Yes, with resounding success, and the resultant is “Skyfall” being the best James Bond film to date.

It opens very traditionally with the titular hero chasing down a wanted criminal with the aid of another MI6 field operative.  Bond pursues the escapee in a superb chase scene that spans terra-cotta roof tiles and narrow ledges; the two adversaries ride motorcycles through crowded markets and buildings in a lengthy scene that dwarfs the introductory ‘race’ scenes in “Quantum of Solace.”

However, besides the aforementioned Bond introduction the rest of the film completely breaks convention, but that is what makes “Skyfall” the best James Bond film.

Bond does not use the traditional lines or the quick quips that we have all come to expect.  Instead the writers aimed to pay homage to the franchise by referencing to its predecessors.  With a bit of dialogue, Bond commands his fellow operative, Eve, to remove her hand from her ear in a direct reference to Craig’s debut, “Casino Royale.”  In a similar fashion, the new Q makes a jab to the absurdness of an exploding pen, which was of course used in Pierce Brosnan’s “Goldeneye.”  These are just but a couple references amidst a myriad.  There are several films that are referred to directly by name, but being used in dialogue throughout the film.  Even his trademark, “I like my Martini shaken not stirred,” is switched out for a brief scene depicting Bond telling the bartender that she made his drink “perfectly.”  The drink is still the same Martini, and the bartender obviously shook the drink rather than stirring it, but it is all handled within the scene rather than passing it off to Bond in dialogue.

But, besides this shattering of shackles and subsequent retelling of a classic character “Skyfall” aims higher.  It ponders questions of loyalty and global warfare, but through the lenses of cold war throwbacks.  Are individuals like M (Dame Judi Dench) and Bond meant to exist in a constantly shifting realm?  Are there any shadows left to skulk in?  It turns out there is.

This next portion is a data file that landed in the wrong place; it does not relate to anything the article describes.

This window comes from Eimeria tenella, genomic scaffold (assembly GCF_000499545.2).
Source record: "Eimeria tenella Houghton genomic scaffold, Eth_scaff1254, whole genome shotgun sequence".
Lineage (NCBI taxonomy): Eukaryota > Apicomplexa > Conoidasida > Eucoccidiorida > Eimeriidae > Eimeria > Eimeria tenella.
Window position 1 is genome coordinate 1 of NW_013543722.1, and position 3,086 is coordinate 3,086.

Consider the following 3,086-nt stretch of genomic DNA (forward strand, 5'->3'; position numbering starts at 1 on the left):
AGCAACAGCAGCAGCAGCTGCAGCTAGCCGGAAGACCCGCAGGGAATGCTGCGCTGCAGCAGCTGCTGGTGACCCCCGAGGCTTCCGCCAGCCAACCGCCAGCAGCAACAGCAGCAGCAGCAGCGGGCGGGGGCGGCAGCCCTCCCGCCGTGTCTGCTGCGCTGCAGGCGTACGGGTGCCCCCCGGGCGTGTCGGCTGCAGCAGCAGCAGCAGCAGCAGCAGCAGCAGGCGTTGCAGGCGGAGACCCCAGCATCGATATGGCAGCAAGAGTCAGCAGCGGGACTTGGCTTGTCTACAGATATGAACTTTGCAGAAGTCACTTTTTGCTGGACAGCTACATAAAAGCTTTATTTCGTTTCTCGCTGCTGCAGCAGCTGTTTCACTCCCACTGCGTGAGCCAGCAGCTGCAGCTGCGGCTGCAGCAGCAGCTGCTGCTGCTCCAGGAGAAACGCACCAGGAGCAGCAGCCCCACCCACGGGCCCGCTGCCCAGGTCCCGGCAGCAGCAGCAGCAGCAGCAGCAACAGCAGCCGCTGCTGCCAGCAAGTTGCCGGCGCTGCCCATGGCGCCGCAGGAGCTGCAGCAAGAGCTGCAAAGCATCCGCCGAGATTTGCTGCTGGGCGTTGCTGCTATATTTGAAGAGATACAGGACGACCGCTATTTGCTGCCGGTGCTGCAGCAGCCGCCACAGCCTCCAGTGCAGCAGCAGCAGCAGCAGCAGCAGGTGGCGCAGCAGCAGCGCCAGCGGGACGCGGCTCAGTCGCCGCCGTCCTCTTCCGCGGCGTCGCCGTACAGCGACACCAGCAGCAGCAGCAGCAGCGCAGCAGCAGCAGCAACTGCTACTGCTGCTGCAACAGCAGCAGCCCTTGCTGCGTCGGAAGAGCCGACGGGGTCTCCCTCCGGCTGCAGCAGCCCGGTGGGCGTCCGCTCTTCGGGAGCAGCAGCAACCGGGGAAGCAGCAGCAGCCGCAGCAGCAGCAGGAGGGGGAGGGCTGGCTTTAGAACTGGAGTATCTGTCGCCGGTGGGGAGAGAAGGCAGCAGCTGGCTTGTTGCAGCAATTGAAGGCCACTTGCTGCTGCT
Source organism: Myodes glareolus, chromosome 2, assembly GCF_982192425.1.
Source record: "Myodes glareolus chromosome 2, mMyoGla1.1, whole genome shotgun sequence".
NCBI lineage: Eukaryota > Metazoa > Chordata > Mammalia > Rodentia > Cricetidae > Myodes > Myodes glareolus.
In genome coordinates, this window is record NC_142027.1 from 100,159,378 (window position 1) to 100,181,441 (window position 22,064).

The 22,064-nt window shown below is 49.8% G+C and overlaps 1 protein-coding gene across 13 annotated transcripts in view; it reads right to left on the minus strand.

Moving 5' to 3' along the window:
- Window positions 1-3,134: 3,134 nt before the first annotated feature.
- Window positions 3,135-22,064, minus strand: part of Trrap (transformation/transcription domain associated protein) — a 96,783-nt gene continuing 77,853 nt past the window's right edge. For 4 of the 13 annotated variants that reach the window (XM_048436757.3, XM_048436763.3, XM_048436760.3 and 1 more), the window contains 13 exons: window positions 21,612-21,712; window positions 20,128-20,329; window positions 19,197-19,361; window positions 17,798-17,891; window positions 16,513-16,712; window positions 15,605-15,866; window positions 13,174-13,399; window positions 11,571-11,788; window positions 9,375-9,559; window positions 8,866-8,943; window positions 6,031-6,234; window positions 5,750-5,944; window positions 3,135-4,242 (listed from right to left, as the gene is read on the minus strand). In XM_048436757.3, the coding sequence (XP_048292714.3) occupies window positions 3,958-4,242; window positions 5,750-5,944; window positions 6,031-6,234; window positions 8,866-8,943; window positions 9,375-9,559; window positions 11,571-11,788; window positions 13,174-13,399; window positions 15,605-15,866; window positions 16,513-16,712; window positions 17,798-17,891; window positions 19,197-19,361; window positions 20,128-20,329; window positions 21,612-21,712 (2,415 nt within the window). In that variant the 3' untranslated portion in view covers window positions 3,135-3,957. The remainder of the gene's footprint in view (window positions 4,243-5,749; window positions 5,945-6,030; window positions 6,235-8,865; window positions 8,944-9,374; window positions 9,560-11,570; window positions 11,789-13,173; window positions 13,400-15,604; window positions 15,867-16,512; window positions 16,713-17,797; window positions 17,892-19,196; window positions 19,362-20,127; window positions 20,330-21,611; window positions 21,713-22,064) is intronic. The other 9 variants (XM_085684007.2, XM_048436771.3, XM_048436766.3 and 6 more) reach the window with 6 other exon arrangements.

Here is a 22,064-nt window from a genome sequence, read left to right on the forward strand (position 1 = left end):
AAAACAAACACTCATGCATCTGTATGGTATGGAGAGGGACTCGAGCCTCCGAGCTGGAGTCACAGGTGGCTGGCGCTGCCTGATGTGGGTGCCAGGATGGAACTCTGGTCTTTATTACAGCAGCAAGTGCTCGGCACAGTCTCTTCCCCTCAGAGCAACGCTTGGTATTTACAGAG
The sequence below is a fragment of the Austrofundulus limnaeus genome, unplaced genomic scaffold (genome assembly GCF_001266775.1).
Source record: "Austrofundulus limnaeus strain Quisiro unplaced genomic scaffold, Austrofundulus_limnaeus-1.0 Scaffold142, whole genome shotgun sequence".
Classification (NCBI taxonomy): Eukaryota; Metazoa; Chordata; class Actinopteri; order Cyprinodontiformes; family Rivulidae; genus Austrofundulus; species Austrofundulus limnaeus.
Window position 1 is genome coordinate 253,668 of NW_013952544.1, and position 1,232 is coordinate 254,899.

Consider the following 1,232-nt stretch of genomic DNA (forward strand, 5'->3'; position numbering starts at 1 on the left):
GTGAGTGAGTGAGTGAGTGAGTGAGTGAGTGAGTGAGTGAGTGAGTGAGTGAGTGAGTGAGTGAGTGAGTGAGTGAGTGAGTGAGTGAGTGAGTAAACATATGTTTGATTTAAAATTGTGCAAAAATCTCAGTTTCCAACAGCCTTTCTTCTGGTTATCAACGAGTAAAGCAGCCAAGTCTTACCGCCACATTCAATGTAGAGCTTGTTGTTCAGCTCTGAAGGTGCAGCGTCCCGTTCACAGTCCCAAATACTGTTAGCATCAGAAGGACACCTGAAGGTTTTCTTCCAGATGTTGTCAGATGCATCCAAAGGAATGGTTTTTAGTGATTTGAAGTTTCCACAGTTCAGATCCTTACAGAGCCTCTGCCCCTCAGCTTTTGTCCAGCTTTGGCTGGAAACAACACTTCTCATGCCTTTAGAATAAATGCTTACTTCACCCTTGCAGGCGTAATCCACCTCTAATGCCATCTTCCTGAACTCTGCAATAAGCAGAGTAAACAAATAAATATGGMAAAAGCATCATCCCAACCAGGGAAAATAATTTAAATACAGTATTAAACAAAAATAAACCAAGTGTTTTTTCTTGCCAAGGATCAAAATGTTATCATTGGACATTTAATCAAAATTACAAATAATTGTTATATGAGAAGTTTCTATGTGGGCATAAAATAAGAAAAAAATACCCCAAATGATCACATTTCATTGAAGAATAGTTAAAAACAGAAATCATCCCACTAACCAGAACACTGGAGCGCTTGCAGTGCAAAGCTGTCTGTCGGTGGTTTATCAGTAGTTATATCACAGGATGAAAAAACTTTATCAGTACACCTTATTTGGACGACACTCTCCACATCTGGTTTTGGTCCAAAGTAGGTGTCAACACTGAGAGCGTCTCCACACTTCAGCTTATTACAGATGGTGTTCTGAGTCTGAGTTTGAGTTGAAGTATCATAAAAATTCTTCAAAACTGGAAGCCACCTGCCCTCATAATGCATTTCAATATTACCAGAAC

For the first time “Skyfall” divulges some of M and Bond’s backstory.  Rather, than keeping with this shallow persona of what a secret agent should or should not be “Skyfall” rounds them out by adding substance and history to them.  It essentially serves as the conclusion to an ad hoc trilogy of films.  In “Casino Royale” we see James Bond become a 007 and flounder a bit as a new agent.  He is talented, but new to the trade–arrogant and hotheaded.  In “Quantum of Solace” the plot solely revolves around his want for revenge.  He possesses the skills and has been dealt the sorrow of experience, but in “Skyfall” we get to see what James Bond might look like if he lost his ‘oomph’ for the game.  It is the perfect end cap to the overarching plot.

Javier BardemAnd, not only does the plot dig deeper than ever, the acting is top-notch.  Silva (Javier Bardem) is the best Bond villain since Stravos Blofeld.  He is crazy and demented on a whole level on his own.  He is not about toppling the Crown or reaping the rewards from some nefarious plots; he is only bent on revenge.  It is personal for him, and not in the way that 006 (Sean Bean) grappled with 007 in “Goldeneye,” but in the way that an asylum patient stews over forgotten events by blaming the voices.